Thousands pour in as Ganeshutsav draws to a close

Thousands pour in as Ganeshutsav draws to a close

People crowd during the Ganesha immersion at Girgaum chowpatty in Mumbai. DH Photo

A sea of humanity poured into the streets of Mumbai and elsewhere in Maharashtra as people bade a traditional farewell to Lord Ganesha on Sunday.

'Ganpati Bappa morya, pudchya varshi lavkar ya' and 'ek, do, teen, char, Ganpati ka jai jaikaar,' and 'undir mama ki jai' rent the air as people bade an emotional adieu with welled eyes to the elephant-headed pot-bellied Ganesh, the God of new beginnings, remover of obstacles, wisdom, intelligence and prosperity.

On the occasion of Anant Chaturdashi, that marks the end of Ganeshutsav, devotees offered special prayers to the Lord Ganesh, the son of Lord Shiva and Goddess Parvati and then walked in procession amidst beating of drums and strokes of cymbals and spraying of gulal.

Because of the directive of the Bombay High Court, DJ music was not allowed.

An estimated 3.5 to 4 lakh idols of Lord Ganesha of varying sizes, shapes and themes were immersed marking the end of the biggest festival of Maharashtra.

The size of the idols ranged from a few inches to over 22-feet.

In the Mumbai Metropolitan Region, that comprises of Mumbai and parts of neighbouring districts of Thane, Raigad and Palghar, more than a lakh idols of Lord Ganesha were immersed in the Arabian Sea, rivers, lakes, ponds and artificial water bodies.

A large number of people have thronged the Lalbaug-Parel area to see the procession of Mumbai cha Raja of Ganesh Gully, Lalbaug cha Raja, Chintamani of Chinchpokli and Tejukaya, the four big idols of Mumbai.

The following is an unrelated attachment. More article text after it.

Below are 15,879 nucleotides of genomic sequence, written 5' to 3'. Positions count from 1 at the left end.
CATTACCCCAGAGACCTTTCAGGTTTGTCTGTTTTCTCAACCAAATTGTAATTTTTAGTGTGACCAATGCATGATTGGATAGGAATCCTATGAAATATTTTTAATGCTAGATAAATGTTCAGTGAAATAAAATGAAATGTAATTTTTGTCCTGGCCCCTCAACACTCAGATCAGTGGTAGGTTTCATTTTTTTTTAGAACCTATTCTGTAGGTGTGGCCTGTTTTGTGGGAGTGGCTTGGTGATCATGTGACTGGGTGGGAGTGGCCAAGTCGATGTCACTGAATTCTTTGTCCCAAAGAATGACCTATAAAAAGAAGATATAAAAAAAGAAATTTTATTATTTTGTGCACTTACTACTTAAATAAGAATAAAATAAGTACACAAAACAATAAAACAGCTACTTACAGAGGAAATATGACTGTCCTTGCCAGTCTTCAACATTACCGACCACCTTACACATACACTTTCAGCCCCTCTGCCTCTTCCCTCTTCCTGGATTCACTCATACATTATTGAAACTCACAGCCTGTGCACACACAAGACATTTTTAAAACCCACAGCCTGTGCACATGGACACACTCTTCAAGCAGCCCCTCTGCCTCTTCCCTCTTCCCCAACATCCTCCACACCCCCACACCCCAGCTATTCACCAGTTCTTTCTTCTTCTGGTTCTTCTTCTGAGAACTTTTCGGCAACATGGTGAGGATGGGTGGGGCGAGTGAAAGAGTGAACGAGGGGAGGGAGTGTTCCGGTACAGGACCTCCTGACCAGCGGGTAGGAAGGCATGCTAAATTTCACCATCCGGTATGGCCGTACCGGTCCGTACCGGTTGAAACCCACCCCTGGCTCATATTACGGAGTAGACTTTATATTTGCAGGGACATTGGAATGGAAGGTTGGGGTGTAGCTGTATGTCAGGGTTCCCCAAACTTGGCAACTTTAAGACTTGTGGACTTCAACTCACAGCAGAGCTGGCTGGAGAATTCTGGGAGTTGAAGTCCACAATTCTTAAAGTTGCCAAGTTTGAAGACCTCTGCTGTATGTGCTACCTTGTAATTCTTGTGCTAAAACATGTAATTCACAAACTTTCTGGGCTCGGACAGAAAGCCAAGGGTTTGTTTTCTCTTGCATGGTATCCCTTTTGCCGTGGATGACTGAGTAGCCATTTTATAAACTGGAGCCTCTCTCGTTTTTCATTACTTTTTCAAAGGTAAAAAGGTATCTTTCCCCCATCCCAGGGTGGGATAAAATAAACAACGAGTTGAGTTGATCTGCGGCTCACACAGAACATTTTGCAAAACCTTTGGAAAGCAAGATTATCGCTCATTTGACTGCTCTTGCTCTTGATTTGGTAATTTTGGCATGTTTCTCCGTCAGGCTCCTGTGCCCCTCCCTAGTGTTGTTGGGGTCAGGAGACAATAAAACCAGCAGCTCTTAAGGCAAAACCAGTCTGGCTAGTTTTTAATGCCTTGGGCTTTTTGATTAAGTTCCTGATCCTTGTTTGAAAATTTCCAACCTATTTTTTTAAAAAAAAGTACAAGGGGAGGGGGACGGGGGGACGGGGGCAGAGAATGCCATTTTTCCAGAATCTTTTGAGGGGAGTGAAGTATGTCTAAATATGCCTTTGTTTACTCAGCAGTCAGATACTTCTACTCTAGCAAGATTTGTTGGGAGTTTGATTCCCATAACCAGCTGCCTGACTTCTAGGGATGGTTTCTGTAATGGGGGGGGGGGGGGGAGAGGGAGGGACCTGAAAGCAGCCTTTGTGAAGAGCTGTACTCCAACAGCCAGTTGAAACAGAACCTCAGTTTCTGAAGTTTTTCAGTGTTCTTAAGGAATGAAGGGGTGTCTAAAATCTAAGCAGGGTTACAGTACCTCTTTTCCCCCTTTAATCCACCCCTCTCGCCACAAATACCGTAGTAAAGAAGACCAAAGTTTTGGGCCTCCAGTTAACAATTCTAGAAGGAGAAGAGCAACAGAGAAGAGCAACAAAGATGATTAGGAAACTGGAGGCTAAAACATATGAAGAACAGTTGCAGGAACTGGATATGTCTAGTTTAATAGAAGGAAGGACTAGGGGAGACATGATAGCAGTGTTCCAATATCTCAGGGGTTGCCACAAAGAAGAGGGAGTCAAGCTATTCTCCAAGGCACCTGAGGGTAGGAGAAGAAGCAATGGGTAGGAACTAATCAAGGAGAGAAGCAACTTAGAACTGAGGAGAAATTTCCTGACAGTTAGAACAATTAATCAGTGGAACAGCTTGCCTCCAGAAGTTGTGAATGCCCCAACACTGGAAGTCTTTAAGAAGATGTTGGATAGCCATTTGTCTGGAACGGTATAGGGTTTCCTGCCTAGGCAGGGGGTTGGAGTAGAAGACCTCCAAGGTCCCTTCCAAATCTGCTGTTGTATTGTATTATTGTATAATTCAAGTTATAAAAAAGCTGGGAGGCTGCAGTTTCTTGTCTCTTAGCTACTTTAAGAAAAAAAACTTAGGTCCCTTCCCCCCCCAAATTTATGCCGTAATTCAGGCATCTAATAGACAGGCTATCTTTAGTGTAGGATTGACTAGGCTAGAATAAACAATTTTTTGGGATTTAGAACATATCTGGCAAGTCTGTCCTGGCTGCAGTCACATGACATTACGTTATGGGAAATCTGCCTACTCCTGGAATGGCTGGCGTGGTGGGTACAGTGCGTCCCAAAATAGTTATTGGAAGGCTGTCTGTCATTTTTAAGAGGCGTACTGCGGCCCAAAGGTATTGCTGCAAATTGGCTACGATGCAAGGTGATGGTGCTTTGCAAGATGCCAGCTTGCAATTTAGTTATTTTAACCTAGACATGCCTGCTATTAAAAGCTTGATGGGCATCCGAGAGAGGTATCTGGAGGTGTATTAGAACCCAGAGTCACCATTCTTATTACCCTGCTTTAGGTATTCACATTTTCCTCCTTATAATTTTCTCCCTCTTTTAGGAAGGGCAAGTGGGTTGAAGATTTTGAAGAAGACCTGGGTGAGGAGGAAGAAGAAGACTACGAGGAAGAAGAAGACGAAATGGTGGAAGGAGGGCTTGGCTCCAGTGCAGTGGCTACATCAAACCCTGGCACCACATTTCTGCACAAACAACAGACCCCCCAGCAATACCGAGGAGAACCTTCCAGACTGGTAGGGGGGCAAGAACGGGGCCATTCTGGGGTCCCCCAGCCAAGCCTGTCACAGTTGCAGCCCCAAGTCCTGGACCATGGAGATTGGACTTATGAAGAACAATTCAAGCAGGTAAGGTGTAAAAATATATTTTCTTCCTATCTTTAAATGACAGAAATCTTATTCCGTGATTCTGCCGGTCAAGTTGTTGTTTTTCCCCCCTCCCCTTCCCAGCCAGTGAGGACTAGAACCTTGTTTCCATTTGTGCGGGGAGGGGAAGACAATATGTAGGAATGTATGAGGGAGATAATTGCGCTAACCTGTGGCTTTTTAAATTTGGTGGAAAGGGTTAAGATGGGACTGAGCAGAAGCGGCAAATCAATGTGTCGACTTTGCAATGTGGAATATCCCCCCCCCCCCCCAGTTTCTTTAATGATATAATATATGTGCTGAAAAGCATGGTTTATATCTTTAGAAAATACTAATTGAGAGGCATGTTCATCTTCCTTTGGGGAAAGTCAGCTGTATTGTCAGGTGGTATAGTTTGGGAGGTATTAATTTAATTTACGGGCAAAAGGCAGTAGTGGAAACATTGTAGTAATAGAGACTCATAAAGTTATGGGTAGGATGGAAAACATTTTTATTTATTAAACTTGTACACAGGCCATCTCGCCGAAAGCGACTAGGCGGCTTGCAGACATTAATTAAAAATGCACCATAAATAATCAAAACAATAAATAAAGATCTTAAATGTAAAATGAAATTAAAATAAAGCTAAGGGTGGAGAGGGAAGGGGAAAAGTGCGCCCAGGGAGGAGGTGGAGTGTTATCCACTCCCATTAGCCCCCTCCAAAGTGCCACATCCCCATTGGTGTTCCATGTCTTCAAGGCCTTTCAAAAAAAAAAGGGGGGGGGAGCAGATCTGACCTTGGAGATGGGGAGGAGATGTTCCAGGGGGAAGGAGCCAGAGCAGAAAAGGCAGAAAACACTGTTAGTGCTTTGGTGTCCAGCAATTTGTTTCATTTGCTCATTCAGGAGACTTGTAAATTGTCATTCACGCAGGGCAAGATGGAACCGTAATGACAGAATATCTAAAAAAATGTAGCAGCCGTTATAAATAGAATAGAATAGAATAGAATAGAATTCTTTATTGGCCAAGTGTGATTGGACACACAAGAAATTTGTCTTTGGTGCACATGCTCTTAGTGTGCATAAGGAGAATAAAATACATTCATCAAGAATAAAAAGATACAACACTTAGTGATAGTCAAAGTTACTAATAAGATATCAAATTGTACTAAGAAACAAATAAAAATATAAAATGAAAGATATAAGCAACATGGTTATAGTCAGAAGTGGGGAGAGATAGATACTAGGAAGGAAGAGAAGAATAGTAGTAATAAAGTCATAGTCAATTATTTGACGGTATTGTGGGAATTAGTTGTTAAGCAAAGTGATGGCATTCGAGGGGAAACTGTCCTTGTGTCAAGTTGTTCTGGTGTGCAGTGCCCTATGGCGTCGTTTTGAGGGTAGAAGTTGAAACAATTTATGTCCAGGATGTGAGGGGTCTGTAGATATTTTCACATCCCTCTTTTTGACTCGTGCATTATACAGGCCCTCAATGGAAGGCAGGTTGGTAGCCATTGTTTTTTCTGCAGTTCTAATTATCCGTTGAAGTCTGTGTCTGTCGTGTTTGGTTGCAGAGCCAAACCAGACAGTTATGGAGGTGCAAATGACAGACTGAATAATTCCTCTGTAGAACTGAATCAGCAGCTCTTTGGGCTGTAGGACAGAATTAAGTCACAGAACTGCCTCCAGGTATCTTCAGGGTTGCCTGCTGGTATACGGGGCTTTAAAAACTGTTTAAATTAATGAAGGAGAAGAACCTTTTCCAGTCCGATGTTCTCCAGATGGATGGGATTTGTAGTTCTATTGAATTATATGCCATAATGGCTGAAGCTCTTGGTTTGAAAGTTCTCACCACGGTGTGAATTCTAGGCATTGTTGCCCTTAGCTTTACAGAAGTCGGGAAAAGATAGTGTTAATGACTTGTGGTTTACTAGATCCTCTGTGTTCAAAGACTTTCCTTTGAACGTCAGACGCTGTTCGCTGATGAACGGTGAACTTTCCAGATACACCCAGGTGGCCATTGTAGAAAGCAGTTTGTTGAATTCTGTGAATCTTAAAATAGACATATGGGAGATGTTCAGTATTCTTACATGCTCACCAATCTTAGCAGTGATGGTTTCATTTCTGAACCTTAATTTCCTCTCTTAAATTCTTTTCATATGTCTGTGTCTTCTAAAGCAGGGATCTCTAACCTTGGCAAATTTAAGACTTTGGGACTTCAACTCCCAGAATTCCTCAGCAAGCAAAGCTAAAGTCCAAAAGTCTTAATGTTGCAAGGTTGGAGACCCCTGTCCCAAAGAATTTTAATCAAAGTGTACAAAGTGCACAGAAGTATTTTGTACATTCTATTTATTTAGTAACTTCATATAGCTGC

People were seen rushing and jostling to have a glimpse of the Lord Ganesha.

People showered flowers as the idols passed by.

The year 2018 marked the 126th anniversary of the public Ganeshutsav celebrations in Mumbai and its suburbs.

Reports of celebrations  also reached Mumbai from Pune, Nashik, Nagpur, Kolhapur and Aurangabad.

Besides Mumbai, the festivities were on a high note in the coastal Konkan districts of Palghar, Thane, Raigad, Ratnagiri and Sindhudurg.

It was in 1893, Lokmanya Tilak started the first public Ganesh festival in Pune.

In 1894, it spread to other places including Mumbai where it made debut at the Keshavji Naik Chawl in Mumbai.

Large crowd was seen at Girgaum Chowpatty, one of the biggest, popular and crowded immersion sites.

Huge crowd was also seen at the Dadar Chowpatty and Girgaum Chowpatty.

The Maharashtra Tourism Development Corporation and the BrihanMumbai Municipal Corporation created special facilities for foreign tourists to see the festival.

Maharashtra Chief Minister Devendra Fadnavis, accompanied by his family, immersed their idol at an artificial pond in south Mumbai.

In Mumbai, tight security arrangements were seen with CCTVs across the procession route, aerial surveillance by Coast Guard choppers, drones hovering over immersion spots and police personnel in plain clothes on streets. Hovercrafts and boats too were pressed into action.

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